In this ever-evolving educational landscape, we find the harmony between tradition and innovation, taking the best of both worlds to enrich students' lives and pave the way for limitless possibilities.
And so, our inspired group built a treasure trove of ideas to take back to their homelands, ready to embark on new educational adventures. An exciting chapter has concluded, but the saga of inspiration continues. The journey continues, fuelled by a passion for transformative education.
Coaches play a pivotal role in the lives of students, offering guidance, support, and motivation that can have a profound impact. They possess the ability to unlock hidden potential, instill self-belief, and foster personal growth. Whether in the classroom, workplace, or personal relationships, the power of coaching cannot be understated as they enable individuals to create transformative experiences and effect positive change.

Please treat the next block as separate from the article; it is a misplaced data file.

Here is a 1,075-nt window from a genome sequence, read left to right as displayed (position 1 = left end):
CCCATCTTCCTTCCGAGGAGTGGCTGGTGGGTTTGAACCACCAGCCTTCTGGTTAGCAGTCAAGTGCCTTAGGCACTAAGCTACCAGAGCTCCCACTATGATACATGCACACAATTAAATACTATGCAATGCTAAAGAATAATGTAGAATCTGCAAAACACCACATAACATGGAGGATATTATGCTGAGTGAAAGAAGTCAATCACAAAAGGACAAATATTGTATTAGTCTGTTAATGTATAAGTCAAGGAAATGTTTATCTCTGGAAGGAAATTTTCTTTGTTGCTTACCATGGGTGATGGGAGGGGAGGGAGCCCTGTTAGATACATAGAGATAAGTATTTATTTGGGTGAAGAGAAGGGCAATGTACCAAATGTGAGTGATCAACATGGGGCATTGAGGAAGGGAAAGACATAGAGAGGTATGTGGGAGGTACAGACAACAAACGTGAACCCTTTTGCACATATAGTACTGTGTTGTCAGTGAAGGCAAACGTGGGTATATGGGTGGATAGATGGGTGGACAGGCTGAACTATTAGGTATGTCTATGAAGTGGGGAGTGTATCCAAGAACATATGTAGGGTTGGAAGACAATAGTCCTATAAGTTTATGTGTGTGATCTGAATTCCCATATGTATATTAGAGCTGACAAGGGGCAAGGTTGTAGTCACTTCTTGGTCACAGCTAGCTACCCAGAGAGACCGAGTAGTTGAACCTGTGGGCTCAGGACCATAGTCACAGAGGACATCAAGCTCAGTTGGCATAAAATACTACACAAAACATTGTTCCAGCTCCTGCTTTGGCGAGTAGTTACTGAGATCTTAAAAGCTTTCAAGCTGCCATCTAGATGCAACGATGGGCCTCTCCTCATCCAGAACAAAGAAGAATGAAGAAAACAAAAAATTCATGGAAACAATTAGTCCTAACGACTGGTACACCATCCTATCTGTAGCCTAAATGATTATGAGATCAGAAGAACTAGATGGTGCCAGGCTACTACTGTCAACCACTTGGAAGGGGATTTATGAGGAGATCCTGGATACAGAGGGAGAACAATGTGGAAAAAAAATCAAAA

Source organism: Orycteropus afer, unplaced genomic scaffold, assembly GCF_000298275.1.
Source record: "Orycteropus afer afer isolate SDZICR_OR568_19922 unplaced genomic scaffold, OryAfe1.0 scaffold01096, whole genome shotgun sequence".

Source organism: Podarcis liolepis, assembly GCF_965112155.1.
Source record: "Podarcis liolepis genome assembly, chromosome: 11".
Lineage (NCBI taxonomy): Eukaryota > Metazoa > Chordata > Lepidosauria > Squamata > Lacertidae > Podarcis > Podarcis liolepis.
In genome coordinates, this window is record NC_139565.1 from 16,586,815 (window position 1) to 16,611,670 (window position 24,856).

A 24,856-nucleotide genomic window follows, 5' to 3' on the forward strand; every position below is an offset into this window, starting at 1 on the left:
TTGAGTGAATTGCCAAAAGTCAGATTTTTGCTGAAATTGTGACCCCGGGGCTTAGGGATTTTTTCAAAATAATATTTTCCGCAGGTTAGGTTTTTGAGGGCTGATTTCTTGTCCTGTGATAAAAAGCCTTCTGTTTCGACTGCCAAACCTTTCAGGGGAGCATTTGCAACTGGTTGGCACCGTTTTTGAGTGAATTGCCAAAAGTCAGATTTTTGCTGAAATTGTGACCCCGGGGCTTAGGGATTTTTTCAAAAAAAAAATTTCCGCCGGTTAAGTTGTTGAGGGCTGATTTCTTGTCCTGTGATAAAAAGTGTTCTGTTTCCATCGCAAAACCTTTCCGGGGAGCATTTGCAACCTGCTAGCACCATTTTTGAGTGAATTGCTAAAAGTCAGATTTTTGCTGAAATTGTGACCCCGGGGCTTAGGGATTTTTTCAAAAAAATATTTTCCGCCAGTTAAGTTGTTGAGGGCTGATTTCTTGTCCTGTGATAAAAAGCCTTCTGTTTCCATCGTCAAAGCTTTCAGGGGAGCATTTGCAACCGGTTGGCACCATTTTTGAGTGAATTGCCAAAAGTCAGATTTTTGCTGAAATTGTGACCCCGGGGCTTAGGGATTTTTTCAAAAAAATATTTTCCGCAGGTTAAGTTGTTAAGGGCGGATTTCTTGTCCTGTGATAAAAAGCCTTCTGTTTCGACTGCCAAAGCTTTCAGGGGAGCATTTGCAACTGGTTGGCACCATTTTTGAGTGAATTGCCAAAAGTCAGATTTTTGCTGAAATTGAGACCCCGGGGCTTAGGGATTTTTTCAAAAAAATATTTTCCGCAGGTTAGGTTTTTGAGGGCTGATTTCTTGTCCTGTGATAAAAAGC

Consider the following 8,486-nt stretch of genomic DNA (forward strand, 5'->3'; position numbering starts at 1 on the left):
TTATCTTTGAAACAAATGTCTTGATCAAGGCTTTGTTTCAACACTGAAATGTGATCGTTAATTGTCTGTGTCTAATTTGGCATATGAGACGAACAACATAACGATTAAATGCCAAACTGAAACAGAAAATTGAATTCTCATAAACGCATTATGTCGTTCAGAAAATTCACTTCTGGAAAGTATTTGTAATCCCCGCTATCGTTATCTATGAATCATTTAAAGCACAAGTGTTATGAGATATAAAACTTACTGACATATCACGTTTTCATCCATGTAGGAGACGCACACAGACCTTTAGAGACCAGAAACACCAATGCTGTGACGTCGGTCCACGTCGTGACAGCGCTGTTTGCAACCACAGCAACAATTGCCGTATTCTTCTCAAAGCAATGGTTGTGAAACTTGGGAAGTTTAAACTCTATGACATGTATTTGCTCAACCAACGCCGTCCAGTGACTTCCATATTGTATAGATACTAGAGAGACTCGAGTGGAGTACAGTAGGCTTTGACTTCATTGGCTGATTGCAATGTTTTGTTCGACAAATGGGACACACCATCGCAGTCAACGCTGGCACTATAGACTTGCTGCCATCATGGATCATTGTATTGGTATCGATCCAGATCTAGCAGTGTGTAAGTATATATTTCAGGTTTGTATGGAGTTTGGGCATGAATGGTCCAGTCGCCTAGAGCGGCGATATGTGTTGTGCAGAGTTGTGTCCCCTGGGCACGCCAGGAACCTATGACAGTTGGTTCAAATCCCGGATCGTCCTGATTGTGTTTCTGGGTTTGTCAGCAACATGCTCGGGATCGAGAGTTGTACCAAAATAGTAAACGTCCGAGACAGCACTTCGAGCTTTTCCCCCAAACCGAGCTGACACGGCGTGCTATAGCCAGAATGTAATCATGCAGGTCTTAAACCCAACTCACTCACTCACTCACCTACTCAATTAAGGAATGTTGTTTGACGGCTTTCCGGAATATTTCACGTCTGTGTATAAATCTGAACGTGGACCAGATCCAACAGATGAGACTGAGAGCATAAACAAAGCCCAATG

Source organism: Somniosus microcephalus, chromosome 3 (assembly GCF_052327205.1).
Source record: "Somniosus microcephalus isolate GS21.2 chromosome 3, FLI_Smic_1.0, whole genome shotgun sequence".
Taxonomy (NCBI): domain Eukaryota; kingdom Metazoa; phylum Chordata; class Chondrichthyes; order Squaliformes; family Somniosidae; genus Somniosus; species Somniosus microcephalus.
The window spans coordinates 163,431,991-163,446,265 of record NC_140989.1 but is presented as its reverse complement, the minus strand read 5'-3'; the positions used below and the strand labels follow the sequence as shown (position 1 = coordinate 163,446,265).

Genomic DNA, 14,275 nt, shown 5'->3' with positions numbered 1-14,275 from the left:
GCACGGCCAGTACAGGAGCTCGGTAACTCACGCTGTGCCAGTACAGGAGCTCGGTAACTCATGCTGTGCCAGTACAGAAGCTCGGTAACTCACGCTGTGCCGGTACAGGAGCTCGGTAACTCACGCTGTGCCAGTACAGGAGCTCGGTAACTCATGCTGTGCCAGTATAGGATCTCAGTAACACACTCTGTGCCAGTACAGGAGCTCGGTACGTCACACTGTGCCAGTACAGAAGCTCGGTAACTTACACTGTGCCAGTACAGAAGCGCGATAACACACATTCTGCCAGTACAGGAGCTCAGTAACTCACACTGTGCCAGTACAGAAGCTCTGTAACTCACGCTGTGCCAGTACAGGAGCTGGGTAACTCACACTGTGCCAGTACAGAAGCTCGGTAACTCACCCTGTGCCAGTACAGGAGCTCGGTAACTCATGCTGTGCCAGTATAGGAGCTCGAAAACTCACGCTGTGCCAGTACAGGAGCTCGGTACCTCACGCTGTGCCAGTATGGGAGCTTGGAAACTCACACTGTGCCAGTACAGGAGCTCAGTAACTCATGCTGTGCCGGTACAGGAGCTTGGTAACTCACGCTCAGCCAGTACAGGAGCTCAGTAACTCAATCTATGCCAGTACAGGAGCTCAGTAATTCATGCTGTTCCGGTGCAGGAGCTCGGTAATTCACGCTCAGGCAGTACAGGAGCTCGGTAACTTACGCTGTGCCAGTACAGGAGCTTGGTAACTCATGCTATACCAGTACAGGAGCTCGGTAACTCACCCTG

This concept was fundamental to the newest edition of the “Coaching Skills for Teachers and Adult Education Staff'' course that took place in Bologna from 25/06/2023 to 01/07/2023. Sixteen participants came from all across Europe, with Ned and Cian from Limerick & Clare ETB in Ireland; Maria, Milos, Kristina and Marika from Komvux Lund in Sweden; Ingo and Doris from HLW Feldbach in Austria; Fareen from Hertie School in Germany; Ana from Escuela Oficial de Idiomas de Murcia in Spain; and six participants from Romania: Maria, Flavia, Teodora and Dorina from Liceul Teoretic Coriolan Brediceanu, and Luliana-Floriana and Adriana from Voltaire Parents and Teachers Association.